Gotham: Requiem

Gotham Hates Batman

I can’t think of a second explanation for this little number from season four.

If there’s one thing that has shone clear in the last few seasons of Gotham, it’s that the writers seem to be trying to prove that Batman is irrelevant to the well-being of Gotham City. And I think the final season proves that more than anything.

Gotham City is truly facing its darkest hour in season five. It’s been cut off from the mainland, left to kill each other, and everyone’s short on food and supplies. In order to rejoin the rest of the country, villains must be faced, a plot to destroy what good remains must be defeated, and everything pauses for some Valeska nonsense that puts all their hopes of reunification one big step back. Gotham City had faced some major crises by that point, from a surge in meta-human criminals to a weaponized rage-virus to a few Valeksa-based carnival-themed atrocities, but surely things had never been as dire as this. And to win the day, all it required was a few good cops and a billionaire willing to donate his money and one-man applied science division to bettering the city.

Then we jump forward ten years… and things are basically fine. Gordon is not struggling to keep up with crime waves. The city is not as horribly corrupt as we left it. Jim’s planning to retire as commissioner not because he feels defeated, just because he’s a little blue no new Jim Gordon has risen through the ranks.

Hell, even the super-criminals are under control. Penguin and Riddler have been locked up since a few months after Reunification. Barbara has given up crime to be a real estate mogul. Jeremiah’s been feigning brain death since whenever he actually stopped being catatonic. We hear nothing about any of the other supervillains. Things seem basically fine. Sure there are gangs, but normal ones, not clown-worshipping murder-anarchists who can’t come up with better rallying cries than “Jeremiah, Jeremiah!”

Seriously. I know he inherited them from Jerome, and these types never draw in top minds, but that was just embarrassing.

There is a big threat to the people of Gotham, but it’s only happening because Bruce Wayne is very publically about to return to the city after a decade away. (Of course, we know he’s been back for a while… he knows never officially return to the city at the same time your costumed alter ego starts laying waste to gangs.) Ultimately, this just isn’t a city that needs a Batman to reclaim it from the darkness.

They do give a basic reason for Bruce becoming Batman… he spent five years trying to help his city, and what happened? Five major villains targeted him personally. Ra’s Al Ghul and Jeremiah Valeska caused No Man’s Land so it could be a crucible for Bruce. Selina, his first love, got Killing Joked right in his study*. Alfred was disabled from being thrown into a streetlight. The worst iteration of Nyssa Al Ghul killed hundreds of innocents and tried to murder thousands more just to personally spite Bruce Wayne.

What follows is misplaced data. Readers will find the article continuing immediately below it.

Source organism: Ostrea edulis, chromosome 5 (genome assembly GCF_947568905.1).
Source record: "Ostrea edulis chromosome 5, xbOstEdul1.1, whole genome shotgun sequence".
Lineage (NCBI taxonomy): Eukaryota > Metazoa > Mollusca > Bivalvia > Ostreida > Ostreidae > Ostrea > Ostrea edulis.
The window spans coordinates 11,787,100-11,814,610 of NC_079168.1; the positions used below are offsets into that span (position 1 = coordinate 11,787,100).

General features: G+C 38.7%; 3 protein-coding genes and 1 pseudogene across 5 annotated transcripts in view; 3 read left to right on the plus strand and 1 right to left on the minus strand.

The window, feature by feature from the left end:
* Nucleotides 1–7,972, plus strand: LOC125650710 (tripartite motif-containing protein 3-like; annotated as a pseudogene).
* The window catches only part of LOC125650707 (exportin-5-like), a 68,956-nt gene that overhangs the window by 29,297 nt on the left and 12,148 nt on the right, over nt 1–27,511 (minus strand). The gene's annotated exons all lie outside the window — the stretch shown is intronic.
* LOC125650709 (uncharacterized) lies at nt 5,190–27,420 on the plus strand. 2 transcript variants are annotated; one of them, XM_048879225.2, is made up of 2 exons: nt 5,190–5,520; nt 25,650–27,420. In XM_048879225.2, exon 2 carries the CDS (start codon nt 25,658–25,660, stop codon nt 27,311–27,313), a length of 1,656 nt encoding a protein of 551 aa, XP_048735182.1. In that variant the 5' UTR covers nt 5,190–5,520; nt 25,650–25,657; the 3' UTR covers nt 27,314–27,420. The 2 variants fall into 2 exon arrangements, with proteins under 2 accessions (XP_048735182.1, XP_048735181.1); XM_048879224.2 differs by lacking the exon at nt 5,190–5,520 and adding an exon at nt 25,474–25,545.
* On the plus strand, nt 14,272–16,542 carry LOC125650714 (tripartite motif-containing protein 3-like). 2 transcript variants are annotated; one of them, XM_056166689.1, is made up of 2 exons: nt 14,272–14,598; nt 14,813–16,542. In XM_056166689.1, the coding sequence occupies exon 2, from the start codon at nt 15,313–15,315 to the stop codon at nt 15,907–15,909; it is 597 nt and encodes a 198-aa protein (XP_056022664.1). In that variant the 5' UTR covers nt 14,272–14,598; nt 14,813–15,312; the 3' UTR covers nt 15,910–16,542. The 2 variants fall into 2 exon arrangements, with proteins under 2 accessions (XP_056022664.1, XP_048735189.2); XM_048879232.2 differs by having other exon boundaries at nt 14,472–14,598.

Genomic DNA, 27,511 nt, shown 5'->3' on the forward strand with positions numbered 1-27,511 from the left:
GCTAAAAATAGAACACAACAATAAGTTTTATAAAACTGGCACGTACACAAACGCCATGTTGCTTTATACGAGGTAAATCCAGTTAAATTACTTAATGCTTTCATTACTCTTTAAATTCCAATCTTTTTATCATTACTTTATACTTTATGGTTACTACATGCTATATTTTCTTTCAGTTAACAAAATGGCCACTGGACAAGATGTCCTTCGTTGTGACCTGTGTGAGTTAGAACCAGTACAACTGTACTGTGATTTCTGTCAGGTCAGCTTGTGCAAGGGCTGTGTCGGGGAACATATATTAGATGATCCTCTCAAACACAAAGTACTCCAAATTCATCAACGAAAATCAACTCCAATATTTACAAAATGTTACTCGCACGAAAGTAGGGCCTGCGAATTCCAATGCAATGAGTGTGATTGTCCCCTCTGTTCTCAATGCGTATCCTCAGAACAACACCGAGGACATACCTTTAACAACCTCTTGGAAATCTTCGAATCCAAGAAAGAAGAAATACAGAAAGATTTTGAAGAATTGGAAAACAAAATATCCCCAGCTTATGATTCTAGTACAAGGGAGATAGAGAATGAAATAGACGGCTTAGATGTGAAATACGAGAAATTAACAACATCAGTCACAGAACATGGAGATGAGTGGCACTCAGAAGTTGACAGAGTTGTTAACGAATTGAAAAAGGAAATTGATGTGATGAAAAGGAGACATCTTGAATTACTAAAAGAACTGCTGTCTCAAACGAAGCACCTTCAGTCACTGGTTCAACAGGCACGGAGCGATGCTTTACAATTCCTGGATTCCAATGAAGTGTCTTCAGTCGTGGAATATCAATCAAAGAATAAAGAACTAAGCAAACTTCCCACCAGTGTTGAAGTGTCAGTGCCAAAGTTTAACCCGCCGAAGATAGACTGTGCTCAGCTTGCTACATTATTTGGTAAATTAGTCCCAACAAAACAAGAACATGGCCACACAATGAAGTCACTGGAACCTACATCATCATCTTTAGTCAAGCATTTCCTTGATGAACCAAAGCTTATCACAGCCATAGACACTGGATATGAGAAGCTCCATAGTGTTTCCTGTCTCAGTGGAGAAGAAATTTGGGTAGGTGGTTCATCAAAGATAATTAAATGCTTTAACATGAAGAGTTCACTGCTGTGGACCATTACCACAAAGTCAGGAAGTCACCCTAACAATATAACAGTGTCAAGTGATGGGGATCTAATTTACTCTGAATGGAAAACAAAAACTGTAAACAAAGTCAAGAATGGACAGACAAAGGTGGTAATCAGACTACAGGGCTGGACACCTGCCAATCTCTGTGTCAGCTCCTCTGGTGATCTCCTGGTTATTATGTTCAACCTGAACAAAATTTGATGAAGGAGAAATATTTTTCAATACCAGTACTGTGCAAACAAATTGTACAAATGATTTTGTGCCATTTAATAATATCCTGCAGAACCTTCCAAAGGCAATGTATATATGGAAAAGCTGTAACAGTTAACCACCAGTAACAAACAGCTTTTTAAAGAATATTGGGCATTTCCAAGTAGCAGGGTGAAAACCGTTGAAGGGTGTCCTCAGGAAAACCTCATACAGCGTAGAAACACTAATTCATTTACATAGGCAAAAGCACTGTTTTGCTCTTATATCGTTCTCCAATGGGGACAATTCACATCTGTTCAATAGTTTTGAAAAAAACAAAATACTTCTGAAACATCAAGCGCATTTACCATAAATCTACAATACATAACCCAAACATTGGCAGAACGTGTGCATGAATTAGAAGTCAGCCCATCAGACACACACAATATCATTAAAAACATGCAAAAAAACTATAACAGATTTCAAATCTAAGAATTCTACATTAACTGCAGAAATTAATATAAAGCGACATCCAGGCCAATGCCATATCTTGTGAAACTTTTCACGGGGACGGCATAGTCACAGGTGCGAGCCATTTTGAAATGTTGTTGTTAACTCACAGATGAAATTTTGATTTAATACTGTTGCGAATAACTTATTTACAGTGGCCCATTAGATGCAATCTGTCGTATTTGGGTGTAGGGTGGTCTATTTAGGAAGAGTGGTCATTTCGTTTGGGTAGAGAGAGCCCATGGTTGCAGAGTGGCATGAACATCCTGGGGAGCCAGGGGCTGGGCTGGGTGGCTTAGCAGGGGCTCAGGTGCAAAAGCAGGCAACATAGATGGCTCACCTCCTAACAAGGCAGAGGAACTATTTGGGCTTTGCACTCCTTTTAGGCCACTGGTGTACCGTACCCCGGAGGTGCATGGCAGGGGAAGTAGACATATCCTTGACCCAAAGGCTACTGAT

(*So many villains just… let themselves into Bruce’s study. Wayne Manor security made STAR Labs look like the Fortress of– okay I’m losing some of you with that metaphor. Wayne Manor security was basically non-existent. Their entire security system is a “Keep out” sign hanging from one nail behind an overgrown shrub.)

No wonder he wants a way to serve the city anonymously. Of course he thinks he needs to disguise himself as a bat. Of course he’d like villains to stop dropping by house whenever they feel like it. But maybe they could have given us the vague impression that Gotham in some way needed a Batman as much as he needed to be Batman. Instead, for 10 years it’s gotten by just fine with just Jim Gordon (after five years of becoming less corrupt but more monster-ridden; there’s some real good news/bad news stuff for the people of Gotham in seasons one to four).

Batman should be important to the safety of his city. Instead, he’s the Skymall merchandise of crimefighters… flashier than what you have now, but largely unnecessary.

Weirdly, there’s one episode in season three where their disregard for Batman actually turns into a mild defence of him. One of the ongoing debates surrounding Batman is “Would the supervillains exist if Batman wasn’t there? Or do they exist in response to Batman?” The episode “How the Riddler Got His Name” gives a firm answer as far as Gotham is concerned. Ed Nygma wants to be a villain but decides he needs a nemesis. When telling this to the hallucination of Oswald that’s acting as his personal conscience (look, weird stuff happens on this show, try to keep up), they have this exchange:
Oswald: “But who will it be? And don’t say Jim Gor–“
Ed: “Jim Gordon!”

And so he calls the GCPD to issue a challenge to Jim Gordon… finds out that Jim took some personal days… and basically asked who else was available. He spent an entire episode in a battle of wits with Lucius Fox because he needed a nemesis, and Lucius was on shift and cleverer than Bullock. If Lucious had taken a sick day, would the Riddler’s nemesis be Alvarez?

Batman didn’t cause the city’s colourful evildoers Every single classic Batman villain (except sort of Catwoman) already existed 10-12 years before Batman was first sighted. Which means… is everyone Batman fights in their forties, minimum? Is young Batman beating up middle-aged men or older? Jesus.

Next page: Villains, good, bad, and ugly

Author: danny_g

Danny G, your humble host and blogger, has been working in community theatre since 1996, travelling the globe on and off since 1980, and caring more about nerd stuff than he should since before he can remember. And now he shares all of that with you.

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